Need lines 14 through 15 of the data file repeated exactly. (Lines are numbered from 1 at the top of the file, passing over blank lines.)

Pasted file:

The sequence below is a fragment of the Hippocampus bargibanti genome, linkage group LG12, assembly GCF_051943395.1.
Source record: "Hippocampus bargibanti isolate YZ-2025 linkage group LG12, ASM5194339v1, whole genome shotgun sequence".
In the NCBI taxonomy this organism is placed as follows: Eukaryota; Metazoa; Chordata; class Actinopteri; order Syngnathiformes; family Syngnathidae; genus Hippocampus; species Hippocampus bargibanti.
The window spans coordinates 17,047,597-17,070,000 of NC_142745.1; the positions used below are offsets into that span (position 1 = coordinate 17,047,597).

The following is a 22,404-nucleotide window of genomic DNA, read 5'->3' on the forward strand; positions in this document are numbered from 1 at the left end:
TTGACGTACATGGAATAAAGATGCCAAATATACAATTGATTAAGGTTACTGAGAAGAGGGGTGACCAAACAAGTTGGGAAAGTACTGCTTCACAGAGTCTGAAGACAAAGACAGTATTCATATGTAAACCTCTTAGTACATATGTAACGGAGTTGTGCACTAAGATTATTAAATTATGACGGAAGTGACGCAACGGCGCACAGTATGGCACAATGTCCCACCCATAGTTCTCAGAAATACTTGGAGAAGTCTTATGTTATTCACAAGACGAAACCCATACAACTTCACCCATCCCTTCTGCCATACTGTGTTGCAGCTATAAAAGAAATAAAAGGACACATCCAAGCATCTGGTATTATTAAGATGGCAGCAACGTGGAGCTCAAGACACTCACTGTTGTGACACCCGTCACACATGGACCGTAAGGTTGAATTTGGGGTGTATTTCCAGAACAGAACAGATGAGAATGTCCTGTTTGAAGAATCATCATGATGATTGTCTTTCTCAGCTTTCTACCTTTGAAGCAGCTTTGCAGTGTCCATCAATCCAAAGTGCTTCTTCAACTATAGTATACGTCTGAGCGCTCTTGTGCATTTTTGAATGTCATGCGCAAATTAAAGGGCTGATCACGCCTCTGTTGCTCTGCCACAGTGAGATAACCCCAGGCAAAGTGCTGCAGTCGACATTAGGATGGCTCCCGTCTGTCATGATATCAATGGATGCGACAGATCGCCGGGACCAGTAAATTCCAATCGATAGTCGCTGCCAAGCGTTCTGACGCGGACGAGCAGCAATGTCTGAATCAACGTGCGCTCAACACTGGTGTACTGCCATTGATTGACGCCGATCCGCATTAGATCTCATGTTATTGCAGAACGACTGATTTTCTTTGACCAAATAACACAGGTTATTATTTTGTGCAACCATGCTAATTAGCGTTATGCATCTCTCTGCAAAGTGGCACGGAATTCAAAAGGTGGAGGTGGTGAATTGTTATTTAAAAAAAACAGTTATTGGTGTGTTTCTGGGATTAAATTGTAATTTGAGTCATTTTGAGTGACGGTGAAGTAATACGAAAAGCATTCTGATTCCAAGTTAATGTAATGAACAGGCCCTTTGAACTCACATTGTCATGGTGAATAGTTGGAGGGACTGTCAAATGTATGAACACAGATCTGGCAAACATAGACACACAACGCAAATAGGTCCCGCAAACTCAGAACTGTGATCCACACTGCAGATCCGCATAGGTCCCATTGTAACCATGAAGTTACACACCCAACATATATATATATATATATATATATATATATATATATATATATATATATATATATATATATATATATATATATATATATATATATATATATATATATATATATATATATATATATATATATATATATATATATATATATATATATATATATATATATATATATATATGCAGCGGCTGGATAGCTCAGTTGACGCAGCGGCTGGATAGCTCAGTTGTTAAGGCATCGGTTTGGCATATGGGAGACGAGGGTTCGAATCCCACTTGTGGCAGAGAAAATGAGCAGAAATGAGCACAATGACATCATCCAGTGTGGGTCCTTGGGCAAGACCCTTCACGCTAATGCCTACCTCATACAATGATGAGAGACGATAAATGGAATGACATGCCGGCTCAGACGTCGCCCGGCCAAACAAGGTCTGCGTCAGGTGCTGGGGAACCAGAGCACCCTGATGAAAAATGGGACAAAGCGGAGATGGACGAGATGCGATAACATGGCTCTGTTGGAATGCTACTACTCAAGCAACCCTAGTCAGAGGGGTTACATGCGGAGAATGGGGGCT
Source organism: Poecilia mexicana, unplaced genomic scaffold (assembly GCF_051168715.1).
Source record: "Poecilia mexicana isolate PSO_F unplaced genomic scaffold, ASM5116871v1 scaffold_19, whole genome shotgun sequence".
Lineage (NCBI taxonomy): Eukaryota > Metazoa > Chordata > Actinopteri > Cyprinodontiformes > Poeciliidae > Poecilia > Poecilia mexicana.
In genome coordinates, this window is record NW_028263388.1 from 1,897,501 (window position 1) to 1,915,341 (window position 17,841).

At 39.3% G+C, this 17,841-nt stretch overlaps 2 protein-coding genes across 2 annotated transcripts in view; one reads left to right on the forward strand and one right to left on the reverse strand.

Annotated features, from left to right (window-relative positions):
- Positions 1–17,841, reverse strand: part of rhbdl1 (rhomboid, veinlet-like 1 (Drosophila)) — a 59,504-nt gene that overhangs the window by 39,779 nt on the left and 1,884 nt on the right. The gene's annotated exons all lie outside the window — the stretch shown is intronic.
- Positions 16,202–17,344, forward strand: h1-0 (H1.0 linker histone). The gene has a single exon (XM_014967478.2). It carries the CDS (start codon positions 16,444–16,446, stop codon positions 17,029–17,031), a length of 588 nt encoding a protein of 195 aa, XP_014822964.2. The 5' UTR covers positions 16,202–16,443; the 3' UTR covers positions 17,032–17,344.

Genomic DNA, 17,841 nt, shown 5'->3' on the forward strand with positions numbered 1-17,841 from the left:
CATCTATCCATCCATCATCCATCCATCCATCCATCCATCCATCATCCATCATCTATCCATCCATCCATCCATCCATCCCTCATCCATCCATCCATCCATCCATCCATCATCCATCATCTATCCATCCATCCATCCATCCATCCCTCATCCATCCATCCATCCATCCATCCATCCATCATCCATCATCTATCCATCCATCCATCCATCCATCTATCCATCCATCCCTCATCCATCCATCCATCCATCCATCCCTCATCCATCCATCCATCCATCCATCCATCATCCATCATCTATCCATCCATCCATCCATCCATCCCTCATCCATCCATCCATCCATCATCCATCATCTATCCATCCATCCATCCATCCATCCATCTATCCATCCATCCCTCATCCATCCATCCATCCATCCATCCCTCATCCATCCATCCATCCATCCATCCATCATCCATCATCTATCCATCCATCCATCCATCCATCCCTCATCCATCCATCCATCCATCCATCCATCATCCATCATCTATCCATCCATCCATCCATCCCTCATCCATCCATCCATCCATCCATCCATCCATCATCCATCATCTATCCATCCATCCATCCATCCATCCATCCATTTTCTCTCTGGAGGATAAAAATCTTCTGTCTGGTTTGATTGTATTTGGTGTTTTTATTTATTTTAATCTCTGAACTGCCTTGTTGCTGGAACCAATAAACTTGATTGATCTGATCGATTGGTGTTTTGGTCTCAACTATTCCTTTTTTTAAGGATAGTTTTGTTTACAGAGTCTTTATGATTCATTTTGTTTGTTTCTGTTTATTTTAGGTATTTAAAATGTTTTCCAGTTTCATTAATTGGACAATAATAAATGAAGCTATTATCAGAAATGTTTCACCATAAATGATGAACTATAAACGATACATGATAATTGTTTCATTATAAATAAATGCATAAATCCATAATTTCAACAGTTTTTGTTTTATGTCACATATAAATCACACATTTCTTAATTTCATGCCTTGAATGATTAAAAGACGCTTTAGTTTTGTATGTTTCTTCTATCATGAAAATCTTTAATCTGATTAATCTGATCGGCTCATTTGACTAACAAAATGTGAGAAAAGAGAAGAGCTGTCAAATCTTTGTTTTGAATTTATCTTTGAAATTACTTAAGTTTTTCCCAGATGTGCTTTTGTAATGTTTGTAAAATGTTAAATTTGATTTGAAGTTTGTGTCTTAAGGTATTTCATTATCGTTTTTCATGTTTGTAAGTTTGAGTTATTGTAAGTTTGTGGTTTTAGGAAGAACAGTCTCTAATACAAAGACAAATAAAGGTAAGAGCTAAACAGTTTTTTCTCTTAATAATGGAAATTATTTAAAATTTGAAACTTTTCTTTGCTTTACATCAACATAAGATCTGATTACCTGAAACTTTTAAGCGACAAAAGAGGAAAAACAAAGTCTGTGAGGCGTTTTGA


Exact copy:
- Positions 16,202–17,344, forward strand: h1-0 (H1.0 linker histone). The gene has a single exon (XM_014967478.2). It carries the CDS (start codon positions 16,444–16,446, stop codon positions 17,029–17,031), a length of 588 nt encoding a protein of 195 aa, XP_014822964.2. The 5' UTR covers positions 16,202–16,443; the 3' UTR covers positions 17,032–17,344.

Genomic DNA, 17,841 nt, shown 5'->3' on the forward strand with positions numbered 1-17,841 from the left: